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Oil Markets Stuck As Hedge Funds Remain Bearish


The penultimate full trading week of 2018 brought no clear indication of where oil markets would go in the upcoming weeks. On one hand, the OPEC/OPEC+ deal placated fears that Q1 2019 would end up in an oversupplied market, on the other hand signals of demand weakening in China amid slower-than-expected economic growth figures and decelerating refinery throughput have largely resulted in oil teetering around the same levels as it was last week.

Brent closed the week trading around 61 USD per barrel, whilst WTI traded in the 52-52.5 USD per barrel interval on Friday. As it seems, global crude prices will not react to the Vienna Agreement until the states effectuate the production cuts and traders see actual changes in inventories – a development that is expected to surface only in January-February 2019.

1. US Commercial Crude Stocks: Every Little Helps

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- US Commercial crude stocks have continued their decrease after last week’s trend reversal, dropping 1.2 MMbbl week-on-week to 442 MMbbl.
- Confirming our last week’s prediction, the US went back into net crude importer category after exports dropped 929kbpd and imports grew by 1.1mbpd w-o-w.
- The overall slowdown in stock draws is a worrisome prospect as the US energy sector needs at least 3mbpd exports to keep stock levels in a manageable range, yet exports are far too volatile to attain that.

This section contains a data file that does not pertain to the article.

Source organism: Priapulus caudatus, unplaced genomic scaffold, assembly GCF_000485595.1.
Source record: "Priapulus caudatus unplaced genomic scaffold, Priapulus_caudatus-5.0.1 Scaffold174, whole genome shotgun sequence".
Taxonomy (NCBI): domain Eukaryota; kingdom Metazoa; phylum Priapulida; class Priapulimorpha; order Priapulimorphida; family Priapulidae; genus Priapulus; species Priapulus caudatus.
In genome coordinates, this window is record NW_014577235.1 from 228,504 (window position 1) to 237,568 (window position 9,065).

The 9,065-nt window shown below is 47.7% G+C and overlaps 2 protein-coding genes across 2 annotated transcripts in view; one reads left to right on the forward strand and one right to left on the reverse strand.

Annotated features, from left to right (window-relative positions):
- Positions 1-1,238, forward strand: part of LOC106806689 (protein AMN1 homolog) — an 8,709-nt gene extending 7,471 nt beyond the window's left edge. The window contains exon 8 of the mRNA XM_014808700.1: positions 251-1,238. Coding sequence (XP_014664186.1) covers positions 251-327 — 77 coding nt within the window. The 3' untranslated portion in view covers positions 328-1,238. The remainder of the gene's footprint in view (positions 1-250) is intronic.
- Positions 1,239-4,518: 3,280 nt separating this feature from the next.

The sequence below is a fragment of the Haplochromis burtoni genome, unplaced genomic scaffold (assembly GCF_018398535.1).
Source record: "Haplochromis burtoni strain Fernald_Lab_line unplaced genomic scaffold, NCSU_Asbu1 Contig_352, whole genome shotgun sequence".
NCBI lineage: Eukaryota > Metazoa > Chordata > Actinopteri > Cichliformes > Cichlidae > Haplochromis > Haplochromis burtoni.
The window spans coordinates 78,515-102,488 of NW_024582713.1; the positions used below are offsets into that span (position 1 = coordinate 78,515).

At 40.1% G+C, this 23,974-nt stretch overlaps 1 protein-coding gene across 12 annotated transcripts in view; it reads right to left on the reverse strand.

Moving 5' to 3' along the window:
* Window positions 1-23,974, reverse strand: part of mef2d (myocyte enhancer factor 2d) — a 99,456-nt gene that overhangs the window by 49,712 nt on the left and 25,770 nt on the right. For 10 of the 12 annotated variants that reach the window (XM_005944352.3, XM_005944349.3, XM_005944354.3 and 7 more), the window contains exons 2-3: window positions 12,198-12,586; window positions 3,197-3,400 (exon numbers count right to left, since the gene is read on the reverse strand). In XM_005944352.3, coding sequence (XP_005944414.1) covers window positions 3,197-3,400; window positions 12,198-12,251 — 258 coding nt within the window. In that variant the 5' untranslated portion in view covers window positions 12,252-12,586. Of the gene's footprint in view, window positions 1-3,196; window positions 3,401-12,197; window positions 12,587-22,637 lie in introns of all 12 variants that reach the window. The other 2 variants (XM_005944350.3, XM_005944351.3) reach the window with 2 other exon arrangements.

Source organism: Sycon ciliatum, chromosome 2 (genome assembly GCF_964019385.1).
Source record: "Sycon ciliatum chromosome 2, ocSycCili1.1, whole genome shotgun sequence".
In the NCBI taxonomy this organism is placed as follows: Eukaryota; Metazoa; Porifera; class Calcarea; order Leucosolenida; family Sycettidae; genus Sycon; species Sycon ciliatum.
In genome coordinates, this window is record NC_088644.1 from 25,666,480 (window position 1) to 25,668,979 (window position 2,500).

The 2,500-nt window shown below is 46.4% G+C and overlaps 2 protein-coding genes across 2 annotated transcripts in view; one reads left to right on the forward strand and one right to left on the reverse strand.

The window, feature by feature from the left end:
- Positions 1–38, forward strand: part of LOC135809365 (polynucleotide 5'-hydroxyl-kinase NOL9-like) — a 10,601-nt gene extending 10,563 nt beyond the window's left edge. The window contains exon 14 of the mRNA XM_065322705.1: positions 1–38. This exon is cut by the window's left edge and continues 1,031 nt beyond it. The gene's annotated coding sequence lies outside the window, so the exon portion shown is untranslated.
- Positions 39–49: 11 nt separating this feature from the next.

- Gasoline stock levels surged 2.1 MMBbl w-o-w to 228.3 MMBbl, surpassing last year’s same-week levels by 0.3 MMBbl, largely due to a 800kbpd on the week increase in gasoline production.
- US distillate inventories decreased by 1.5 MMBbl w-o-w after two weeks of increases, totalling 124.1 MMBbl.

2. Iraq Joins the Race for Asia with its January OSPs

- SOMO, the state oil marketing company of Iraq, has raised official selling prices for January-loading cargoes destined for Europe and the United States, whilst sweetening a bit its Asian prices.
- Asia-bound January Basrah Light cargoes would be allocated at 0 USD per barrel premium to the Oman/Dubai average, whilst the Basrah Heavy dropped by 10 cents to -2.5 USD per barrel.

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- Somewhat unexpectedly for European refiners, SOMO hiked its European prices by 0.6-1.3 USD per barrel for all three marketed grades.
- The newly marketed Kirkuk (3 cargoes offered in the December tender) saw the biggest jump, as December’s -4 USD per barrel OSP moved to -2.7 USD per barrel vs Dated Brent.

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- SOMO seems to have set the Kirkuk price based on the results of the Dec tender, where the winner (Litasco) has bid around -3 USD per barrel to Brent.

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- Since the onset of Iranian sanctions, Basrah prices have been rising gradually for Europe and the US, contrary to Asian developments.
- Interestingly, amid US Energy Secretary Rick Perry pushing for higher Northern Iraqi output (as a consequence, higher Kirkuk export volume) SOMO has lowered Kirkuk prices to the United States.

3. Iran’s January OSPs Keep in Line with Saudi Aramco

- Following Saudi Aramco’s aggressive OSP cuts last week, the Iranian national oil company NIOC maintained wide discounts to Saudi grades.

- For 3rd month in a row, the Iranian Light discount to rival Arab Light amounts to 30 US cents per barrel, the widest differential between the two in the last 20 years.

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- The Asia-destined OSP for Iranian Light decreased by 1 USD per barrel to 0.3 USD per barrel vs Oman/Dubai average, whilst Iranian Heavy dropped by 0.75 USD to -1.3 USD per barrel.
- Soroosh was cut even harder to a two-year lowpoint of -7.4 USD per barrel vs Oman/Dubai average.
- Europe-bound official prices for Iranian Light and Iranian Heavy were hiked by 40-70 cents per barrel.